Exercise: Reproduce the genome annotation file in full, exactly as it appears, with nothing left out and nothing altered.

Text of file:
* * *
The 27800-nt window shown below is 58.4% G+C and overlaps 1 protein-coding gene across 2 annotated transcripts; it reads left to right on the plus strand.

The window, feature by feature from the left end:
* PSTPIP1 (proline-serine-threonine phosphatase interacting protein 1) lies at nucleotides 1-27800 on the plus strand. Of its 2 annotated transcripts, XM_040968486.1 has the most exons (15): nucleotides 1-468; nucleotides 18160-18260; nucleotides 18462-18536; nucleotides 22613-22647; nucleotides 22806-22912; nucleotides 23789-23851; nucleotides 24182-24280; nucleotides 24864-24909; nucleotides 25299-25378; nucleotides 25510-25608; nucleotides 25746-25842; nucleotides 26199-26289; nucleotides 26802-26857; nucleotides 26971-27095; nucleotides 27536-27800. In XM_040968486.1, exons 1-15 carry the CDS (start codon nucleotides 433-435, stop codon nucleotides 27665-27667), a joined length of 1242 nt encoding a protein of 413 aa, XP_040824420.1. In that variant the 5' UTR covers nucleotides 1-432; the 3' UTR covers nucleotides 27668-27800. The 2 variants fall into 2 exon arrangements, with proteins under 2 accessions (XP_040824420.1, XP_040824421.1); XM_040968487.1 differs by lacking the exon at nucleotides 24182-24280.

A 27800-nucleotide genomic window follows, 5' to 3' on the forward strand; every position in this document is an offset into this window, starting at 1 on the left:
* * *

The 27800-nt window shown below is 58.4% G+C and overlaps 1 protein-coding gene across 2 annotated transcripts; it reads left to right on the plus strand.

The window, feature by feature from the left end:
* PSTPIP1 (proline-serine-threonine phosphatase interacting protein 1) lies at nucleotides 1-27800 on the plus strand. Of its 2 annotated transcripts, XM_040968486.1 has the most exons (15): nucleotides 1-468; nucleotides 18160-18260; nucleotides 18462-18536; nucleotides 22613-22647; nucleotides 22806-22912; nucleotides 23789-23851; nucleotides 24182-24280; nucleotides 24864-24909; nucleotides 25299-25378; nucleotides 25510-25608; nucleotides 25746-25842; nucleotides 26199-26289; nucleotides 26802-26857; nucleotides 26971-27095; nucleotides 27536-27800. In XM_040968486.1, exons 1-15 carry the CDS (start codon nucleotides 433-435, stop codon nucleotides 27665-27667), a joined length of 1242 nt encoding a protein of 413 aa, XP_040824420.1. In that variant the 5' UTR covers nucleotides 1-432; the 3' UTR covers nucleotides 27668-27800. The 2 variants fall into 2 exon arrangements, with proteins under 2 accessions (XP_040824420.1, XP_040824421.1); XM_040968487.1 differs by lacking the exon at nucleotides 24182-24280.

A 27800-nucleotide genomic window follows, 5' to 3' on the forward strand; every position in this document is an offset into this window, starting at 1 on the left: